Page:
Moon, Regulus, and Saturn

StarDate: June 25, 2009

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The Moon teams up with Regulus and Saturn over the next few evenings. Tonight, Regulus is to the upper left of the Moon, with Saturn farther along the same line.

Regulus is the brightest star of Leo, the lion, while Saturn is one of the biggest planets of the solar system.

But with your eyes alone, it's hard to tell the difference. Both of them look like stars. Saturn is a little brighter than Regulus, but that doesn't help much -- a good many true stars outshine Saturn. And Saturn shows a golden color, but that doesn't help much, either -- quite a few stars also look yellow or orange.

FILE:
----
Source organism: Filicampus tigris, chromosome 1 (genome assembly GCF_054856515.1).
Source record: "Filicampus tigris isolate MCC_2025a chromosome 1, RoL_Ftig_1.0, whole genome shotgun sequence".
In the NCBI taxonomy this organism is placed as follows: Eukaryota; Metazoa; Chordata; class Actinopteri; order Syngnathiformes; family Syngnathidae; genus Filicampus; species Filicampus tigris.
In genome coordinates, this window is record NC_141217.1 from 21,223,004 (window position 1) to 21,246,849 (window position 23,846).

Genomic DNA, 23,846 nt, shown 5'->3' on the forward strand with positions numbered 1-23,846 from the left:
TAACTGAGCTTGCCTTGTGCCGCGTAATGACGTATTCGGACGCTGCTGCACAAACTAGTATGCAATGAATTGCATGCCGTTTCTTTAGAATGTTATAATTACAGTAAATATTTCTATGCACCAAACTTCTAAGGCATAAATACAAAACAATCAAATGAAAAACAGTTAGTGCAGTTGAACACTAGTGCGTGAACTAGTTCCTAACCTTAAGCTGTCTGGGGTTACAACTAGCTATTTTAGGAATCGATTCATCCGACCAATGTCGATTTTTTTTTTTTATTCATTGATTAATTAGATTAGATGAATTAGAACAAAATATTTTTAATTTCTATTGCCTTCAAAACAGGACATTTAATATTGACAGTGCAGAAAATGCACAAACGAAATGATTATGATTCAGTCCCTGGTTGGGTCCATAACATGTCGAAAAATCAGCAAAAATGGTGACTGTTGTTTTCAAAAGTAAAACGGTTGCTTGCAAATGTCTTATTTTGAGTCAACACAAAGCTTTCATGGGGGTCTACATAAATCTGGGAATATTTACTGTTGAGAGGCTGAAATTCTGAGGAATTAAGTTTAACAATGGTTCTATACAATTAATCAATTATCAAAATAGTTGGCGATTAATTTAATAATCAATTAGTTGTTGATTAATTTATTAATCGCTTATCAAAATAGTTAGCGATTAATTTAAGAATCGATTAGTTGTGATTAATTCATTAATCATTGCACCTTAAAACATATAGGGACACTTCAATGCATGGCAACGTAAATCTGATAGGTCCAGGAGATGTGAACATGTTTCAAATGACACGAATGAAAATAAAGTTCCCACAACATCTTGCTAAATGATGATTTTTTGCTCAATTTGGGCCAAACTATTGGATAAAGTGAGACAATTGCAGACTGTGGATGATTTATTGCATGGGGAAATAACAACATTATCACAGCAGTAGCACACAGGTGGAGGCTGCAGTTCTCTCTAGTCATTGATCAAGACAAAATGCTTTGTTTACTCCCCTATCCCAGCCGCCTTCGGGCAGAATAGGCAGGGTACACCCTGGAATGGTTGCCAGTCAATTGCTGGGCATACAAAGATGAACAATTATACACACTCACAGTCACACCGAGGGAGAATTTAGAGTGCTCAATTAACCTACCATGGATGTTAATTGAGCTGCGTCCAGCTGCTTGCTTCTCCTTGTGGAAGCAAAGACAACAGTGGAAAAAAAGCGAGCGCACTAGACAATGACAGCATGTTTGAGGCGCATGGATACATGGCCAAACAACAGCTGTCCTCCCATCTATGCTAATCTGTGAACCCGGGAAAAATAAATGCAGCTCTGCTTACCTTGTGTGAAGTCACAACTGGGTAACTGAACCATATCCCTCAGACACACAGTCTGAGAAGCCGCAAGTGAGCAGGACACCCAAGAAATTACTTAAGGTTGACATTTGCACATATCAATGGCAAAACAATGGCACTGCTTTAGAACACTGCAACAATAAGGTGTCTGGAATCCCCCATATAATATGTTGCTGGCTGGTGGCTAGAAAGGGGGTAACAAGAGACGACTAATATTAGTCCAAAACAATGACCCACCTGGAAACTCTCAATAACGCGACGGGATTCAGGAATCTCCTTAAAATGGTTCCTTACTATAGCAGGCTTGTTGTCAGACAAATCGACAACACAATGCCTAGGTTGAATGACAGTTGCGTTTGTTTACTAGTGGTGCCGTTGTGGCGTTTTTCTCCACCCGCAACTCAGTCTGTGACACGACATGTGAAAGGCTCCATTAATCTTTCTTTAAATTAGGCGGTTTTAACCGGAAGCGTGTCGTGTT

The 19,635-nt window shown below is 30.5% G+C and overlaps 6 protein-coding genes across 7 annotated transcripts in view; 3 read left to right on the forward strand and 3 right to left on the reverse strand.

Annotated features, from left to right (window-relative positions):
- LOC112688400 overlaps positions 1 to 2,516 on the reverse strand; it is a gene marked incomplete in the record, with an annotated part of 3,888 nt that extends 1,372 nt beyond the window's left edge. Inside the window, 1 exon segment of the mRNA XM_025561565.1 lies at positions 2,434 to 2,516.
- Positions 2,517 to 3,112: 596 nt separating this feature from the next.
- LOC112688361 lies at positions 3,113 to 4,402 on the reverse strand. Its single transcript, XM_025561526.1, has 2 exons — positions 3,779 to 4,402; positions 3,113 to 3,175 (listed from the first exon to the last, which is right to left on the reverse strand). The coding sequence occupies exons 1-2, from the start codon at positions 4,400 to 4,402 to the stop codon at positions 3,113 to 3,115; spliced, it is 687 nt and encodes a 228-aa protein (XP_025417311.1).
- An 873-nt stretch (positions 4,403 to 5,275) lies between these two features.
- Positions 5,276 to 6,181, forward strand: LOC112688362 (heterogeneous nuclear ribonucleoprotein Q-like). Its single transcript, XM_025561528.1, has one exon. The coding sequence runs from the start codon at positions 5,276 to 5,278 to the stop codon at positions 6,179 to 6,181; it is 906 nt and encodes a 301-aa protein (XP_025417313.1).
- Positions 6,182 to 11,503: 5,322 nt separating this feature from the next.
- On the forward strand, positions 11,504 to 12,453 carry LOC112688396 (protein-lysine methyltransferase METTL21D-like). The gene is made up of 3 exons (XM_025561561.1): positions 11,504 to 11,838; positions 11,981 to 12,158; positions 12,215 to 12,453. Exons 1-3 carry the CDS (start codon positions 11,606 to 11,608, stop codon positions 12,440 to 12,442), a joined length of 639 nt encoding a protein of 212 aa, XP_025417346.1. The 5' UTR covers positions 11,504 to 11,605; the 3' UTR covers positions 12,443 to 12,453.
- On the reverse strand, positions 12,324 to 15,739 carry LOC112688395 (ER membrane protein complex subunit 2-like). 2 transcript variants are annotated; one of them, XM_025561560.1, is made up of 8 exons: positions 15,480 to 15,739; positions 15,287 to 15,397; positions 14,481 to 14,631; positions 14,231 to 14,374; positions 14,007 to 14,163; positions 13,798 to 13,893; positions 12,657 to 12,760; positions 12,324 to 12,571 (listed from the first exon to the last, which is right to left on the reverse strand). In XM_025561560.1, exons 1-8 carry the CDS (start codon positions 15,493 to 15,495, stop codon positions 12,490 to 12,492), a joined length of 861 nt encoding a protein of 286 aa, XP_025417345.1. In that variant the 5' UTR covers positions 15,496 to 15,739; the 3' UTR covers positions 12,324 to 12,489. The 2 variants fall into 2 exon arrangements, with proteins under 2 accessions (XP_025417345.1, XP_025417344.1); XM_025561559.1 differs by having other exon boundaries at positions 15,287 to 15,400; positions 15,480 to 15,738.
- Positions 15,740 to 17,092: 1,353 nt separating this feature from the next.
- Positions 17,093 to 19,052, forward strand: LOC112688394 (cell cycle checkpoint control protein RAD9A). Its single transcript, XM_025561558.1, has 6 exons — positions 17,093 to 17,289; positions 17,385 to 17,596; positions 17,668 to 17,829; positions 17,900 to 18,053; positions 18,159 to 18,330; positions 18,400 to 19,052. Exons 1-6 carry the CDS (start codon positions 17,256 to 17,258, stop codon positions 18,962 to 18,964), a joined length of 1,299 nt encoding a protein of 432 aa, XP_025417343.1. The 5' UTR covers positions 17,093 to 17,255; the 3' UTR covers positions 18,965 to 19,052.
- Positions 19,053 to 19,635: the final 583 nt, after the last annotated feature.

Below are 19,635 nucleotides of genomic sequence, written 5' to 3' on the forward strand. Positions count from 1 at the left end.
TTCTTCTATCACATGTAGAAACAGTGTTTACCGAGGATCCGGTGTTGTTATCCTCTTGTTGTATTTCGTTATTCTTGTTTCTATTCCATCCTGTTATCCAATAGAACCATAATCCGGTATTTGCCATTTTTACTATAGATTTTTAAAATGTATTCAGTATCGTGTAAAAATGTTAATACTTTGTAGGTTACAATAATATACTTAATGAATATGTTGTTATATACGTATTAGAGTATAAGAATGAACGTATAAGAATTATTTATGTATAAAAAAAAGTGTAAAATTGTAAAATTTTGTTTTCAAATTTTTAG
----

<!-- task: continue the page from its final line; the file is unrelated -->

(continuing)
One difference is that Regulus twinkles more than Saturn does.

Stars twinkle because their light is bent a little as it travels through layers of air of different density. Since those layers are in constant motion, the stars look like they're dancing and flickering through the sky.

The light of a planet passes through those same layers of air. But the planet is much closer, so it forms a tiny disk in the sky instead of a pinpoint, as a star does. Each point in the disk twinkles, too, but since the disk is so big, the points all smear together, and the planet shines steadily.

Of course, if you want to clear up any doubt, just look through a telescope. Regulus still looks like a star, but Saturn looks like a pale striped beachball encircled by beautiful rings.

More about the Moon and its companions tomorrow.

Script by Damond Benningfield, Copyright 2009

For more skywatching tips, astronomy news, and much more, read StarDate magazine.

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